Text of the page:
The Transbay Joint Powers Authority (TJPA) is a five-member body with representatives from the Peninsula, East Bay and San Francisco, charged with overseeing planning and development of the new Transbay Terminal in South of Market. Currently, San Francisco holds three seats on the TJPA: a member of the Board of Supervisors; a designee of the mayor; and the director of the Municipal Transportation Agency, which runs Muni and oversees other city transportation functions. The proposed ordinance would instead designate the following officials to be San Francisco’s directors:
- the mayor (not a designee)
- the member of the Board of Supervisors who represents the district in which the existing or new Transbay Terminal is located (District 6), currently Chris Daly
- the representative of the City appointed by the Board of Supervisors (normally a supervisor) to the Metropolitan Transportation Commission (MTC), currently Tom Ammiano
In other words, Proposition C would give the Board of Supervisors, rather than the mayor, majority control over San Francisco’s delegation to the TJPA.
As an ordinance, this measure could be approved through the normal legislative process and is not legally required to go to the ballot to become law. The City Charter gives any four supervisors (as is the case with Proposition C), or the mayor alone, the authority to submit an ordinance to the voters. This measure requires a simple majority — 50 percent, plus one additional vote — to pass.
The Transbay Terminal project is an intermodal transit facility that would create a “Grand Central Station” for the Bay Area, bringing together the Caltrain commuter rail extension to downtown, regional bus service (including AC Transit, SamTrans, Golden Gate Transit and Greyhound) with direct connections to Muni Metro and buses, BART and the proposed high speed rail project connecting northern and southern California. The transit hub will be the centerpiece of a major redevelopment of the area, with more than 3,500 housing units, office and commercial space, and major public amenities.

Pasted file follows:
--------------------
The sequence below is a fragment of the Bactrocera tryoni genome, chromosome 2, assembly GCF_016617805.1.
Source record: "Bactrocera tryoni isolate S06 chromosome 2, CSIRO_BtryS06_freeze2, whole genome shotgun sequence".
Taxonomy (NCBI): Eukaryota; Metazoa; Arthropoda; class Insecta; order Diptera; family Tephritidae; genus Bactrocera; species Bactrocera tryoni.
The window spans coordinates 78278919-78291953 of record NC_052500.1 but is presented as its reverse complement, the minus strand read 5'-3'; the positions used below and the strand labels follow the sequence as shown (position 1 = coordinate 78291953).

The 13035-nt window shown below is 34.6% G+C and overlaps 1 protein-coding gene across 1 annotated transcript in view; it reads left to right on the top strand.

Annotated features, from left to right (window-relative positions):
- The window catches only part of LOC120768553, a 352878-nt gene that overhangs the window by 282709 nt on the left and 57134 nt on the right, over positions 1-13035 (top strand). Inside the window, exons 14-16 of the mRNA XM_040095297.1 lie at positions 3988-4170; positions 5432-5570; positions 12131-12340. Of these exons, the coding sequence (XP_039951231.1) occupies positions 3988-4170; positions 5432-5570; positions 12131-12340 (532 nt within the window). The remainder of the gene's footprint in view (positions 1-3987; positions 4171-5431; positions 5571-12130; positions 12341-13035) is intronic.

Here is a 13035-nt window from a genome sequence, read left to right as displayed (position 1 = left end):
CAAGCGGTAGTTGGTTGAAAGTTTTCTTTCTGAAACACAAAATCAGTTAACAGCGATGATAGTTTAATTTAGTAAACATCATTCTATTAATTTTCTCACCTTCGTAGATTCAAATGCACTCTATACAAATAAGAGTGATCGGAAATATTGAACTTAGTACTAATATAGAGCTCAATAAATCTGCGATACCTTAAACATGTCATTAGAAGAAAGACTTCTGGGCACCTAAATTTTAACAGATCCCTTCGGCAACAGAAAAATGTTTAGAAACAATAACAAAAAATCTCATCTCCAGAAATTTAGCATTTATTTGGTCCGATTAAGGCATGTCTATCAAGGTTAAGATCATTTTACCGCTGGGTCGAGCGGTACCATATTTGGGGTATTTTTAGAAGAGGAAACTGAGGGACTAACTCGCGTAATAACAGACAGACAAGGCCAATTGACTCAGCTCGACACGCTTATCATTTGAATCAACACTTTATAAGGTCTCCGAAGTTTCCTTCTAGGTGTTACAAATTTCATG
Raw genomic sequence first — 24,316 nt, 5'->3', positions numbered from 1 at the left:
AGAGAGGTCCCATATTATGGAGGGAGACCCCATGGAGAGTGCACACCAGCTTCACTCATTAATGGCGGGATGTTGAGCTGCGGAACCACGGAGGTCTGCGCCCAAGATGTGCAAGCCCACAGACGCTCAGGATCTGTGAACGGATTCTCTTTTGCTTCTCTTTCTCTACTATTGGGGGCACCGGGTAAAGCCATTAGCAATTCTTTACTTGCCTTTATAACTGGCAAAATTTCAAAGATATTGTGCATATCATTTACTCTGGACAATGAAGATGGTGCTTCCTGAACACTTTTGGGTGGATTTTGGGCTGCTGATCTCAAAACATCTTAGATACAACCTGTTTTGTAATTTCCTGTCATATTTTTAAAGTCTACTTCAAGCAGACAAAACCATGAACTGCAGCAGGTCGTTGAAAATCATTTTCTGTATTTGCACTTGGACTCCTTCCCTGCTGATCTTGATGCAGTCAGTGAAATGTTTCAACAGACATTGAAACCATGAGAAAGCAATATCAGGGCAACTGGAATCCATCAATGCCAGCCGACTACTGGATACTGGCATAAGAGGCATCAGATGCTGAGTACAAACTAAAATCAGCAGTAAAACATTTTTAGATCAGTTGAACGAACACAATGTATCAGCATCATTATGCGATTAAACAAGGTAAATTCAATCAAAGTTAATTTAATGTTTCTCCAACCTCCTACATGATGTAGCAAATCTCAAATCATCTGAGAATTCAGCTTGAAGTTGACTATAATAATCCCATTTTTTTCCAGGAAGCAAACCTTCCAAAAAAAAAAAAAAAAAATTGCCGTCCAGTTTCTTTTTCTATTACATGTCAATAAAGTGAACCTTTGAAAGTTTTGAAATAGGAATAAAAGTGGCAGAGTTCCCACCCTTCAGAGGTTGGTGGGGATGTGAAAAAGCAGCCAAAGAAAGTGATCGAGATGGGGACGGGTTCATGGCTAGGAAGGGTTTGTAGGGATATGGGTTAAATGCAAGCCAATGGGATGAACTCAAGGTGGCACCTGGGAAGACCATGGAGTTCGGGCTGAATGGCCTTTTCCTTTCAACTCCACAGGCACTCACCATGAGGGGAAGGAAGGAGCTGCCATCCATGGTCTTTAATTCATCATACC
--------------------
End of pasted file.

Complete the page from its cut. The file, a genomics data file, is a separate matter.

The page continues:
In November 1999, San Francisco voters supported Proposition H to extend Caltrain commuter rail to a multimodal transit station to be constructed on the site of the existing Transbay Transit Terminal. In 2003, voters passed the Proposition K transportation sales tax extension, which allocated $270 million for the project. Voters granted further support by passing the 2004 Regional Bridge Toll measure, earmarking $150 million to develop and construct the project.
In April 2001, the Transbay Joint Powers Authority (TJPA) was established by state legislation. It included representation from the Alameda—Contra Costa (AC) Transit District (one member), the Peninsula Corridor Joint Powers Board (one member) and San Francisco (three members). The state legislation creating the TJPA does not specify how the San Francisco directors should be appointed, but previous local legislative action gave one seat to the mayor or a designee, one seat to the Board of Supervisors and the last seat to the director of the Municipal Transportation Agency (MTA). Proposition C would change the appointments as described above.
In the event that the members of the Board of Supervisors are no longer elected by district, the board would have the authority to amend the ordinance to allow alternative means to appoint TJPA directors. Should the board’s MTC representative also be the supervisor from the Transbay Terminal’s district, the board would appoint an alternate member.
This proposed ordinance follows a pattern of numerous ballot measures over the past several years attempting to shift the balance of power in appointments to various commissions and boards. The dynamic of these measures has been to shift appointing authority to the Board of Supervisors and away from the mayor. This proposal would give the Board of Supervisors control over two-thirds of San Francisco’s delegation.
It is notable that this measure would require the mayor, not his or her designee, to sit on the TJPA. It is rare that the mayor, rather than a member of his or her staff, actually sits as a voting member of a policy board or commission.
The proposed ordinance was placed on the ballot by four supervisors (Chris Daly, Torn Ammiano, Fiona Ma and Ross Mirkarimi) two hours before the deadline on the last day to submit measures. No hearings were held and there was no discussion of the proposal in a public forum. Two of the four sponsors of the proposed ordinance, should it pass, would be TJPA directors.